Online tool to measure socio-economic changes in communities

August 2012June 2021
The online toolkit provides an adaptive assessment and monitoring framework to help inform decision making among stakeholders and help attain socioeconomic benefits for the region.

Online tool to measure socio-economic changes in communities

This research developed the UQ Cumulative Impacts online Tool Kit to provide stakeholders with information about changes across regional towns. The use of this tool kit across multiple sectors will foster a common understanding of socio-economic cumulative impacts of CSG and identify methods to address them.

The CCSG Socio-Economic Indicators project employs a suite of metrics developed to measure change in communities undergoing relatively rapid change, specifically - population, unemployment, income, housing costs, and crime rates.  These metrics were originally selected to assess cumulative social and economic impacts of CSG development in towns in the Western Downs regional council area, the heart of Queensland’s CSG development.  The project found significant dynamics accompanying CSG development – such as increased migration to, from, and within the Western Downs with effects on each town’s “social capital”.  

The method of analysis resulted in an online toolkit. The UQ Boomtown Toolkit enables defining, collecting and analysing town-level indicators to inform strategic planning and decision-making. This Toolkit approach is now being employed to characterise changes in a total nine towns across four local government areas where CSG development is occurring in Queensland.  Elements have also been adopted by the Queensland government.  

These indicator metrics were developed – and employed - through extensive engagement with regional communities and other stakeholders. As such, they are ‘agreed indicators’ rather than merely abstract, desk-top indicators selected by experts.  They feature town-level measurement, a level of granularity needed for practical and political reasons.  That has enabled identifying migration of low-income families from towns where rents were rising to areas with lower rents.  Then, when rents fell below their historical trend lines in the ‘boom towns’ when CSG construction ended, due to ‘too many’ houses being built, low income families migrated to these towns to take advantage of the lower rents. That has had spill on effects for local schools.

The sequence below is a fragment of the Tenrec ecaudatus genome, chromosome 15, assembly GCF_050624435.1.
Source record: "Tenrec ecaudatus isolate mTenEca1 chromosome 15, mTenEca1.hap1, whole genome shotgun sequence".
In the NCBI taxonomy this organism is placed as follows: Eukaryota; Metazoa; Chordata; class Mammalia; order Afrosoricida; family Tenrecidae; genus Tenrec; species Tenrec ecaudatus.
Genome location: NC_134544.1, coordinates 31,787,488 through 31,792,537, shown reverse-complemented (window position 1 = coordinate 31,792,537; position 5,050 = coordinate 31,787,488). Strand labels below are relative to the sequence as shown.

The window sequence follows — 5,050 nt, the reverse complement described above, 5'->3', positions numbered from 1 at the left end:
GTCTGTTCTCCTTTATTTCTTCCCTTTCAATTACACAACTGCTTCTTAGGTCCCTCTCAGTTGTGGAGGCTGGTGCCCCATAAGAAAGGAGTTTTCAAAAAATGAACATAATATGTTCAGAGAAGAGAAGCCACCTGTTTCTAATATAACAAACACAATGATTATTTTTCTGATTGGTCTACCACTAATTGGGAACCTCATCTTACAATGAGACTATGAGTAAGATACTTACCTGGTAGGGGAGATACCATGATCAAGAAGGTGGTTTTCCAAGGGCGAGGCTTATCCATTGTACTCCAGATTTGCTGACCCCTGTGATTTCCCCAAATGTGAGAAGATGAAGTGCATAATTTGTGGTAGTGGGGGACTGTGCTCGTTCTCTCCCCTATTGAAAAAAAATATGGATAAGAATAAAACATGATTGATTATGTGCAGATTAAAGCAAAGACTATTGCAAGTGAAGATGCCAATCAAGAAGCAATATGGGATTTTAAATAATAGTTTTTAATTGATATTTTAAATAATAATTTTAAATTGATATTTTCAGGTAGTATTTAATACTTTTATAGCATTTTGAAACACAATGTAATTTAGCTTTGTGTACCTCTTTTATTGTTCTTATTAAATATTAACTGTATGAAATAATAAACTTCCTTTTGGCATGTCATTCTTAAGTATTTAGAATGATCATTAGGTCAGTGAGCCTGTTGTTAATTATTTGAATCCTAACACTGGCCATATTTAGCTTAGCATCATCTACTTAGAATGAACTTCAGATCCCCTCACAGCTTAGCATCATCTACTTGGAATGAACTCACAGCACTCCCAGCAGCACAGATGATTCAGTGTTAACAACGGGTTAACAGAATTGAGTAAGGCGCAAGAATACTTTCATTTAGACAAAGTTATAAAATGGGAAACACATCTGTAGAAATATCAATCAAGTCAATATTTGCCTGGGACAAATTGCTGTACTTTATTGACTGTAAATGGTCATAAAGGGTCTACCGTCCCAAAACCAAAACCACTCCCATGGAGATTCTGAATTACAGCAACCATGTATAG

This annual reporting project has made trends in these indicators visible for the period of 2001 to the present through online plotting software.  Analysis of these trends, and comparison of changes in different towns, is contributing to an annual update for the regions covered.  The update has feature articles on key issue areas, such as housing and small business.  Additionally, the project team are pursuing widespread uptake of the online information to support decision-making by local businesses, community organisations, various levels and departments of government, and the CSG industry.

This project aims to improve the capacity to monitor, assess and predict cumulative socio-economic impacts of rapid changes in regional communities, CSG development included.  It helps to distinguish between short-term impacts and long-term trends. More importantly, it is meant to put industry, community, and government ‘on the same page’ about actual effects being seen in towns.

This project:

a) Tracks impact over time at town and regional scale.

b) Builds capacity via the information provided in an annual reference report to be used across sectors in the Queensland CSG footprint.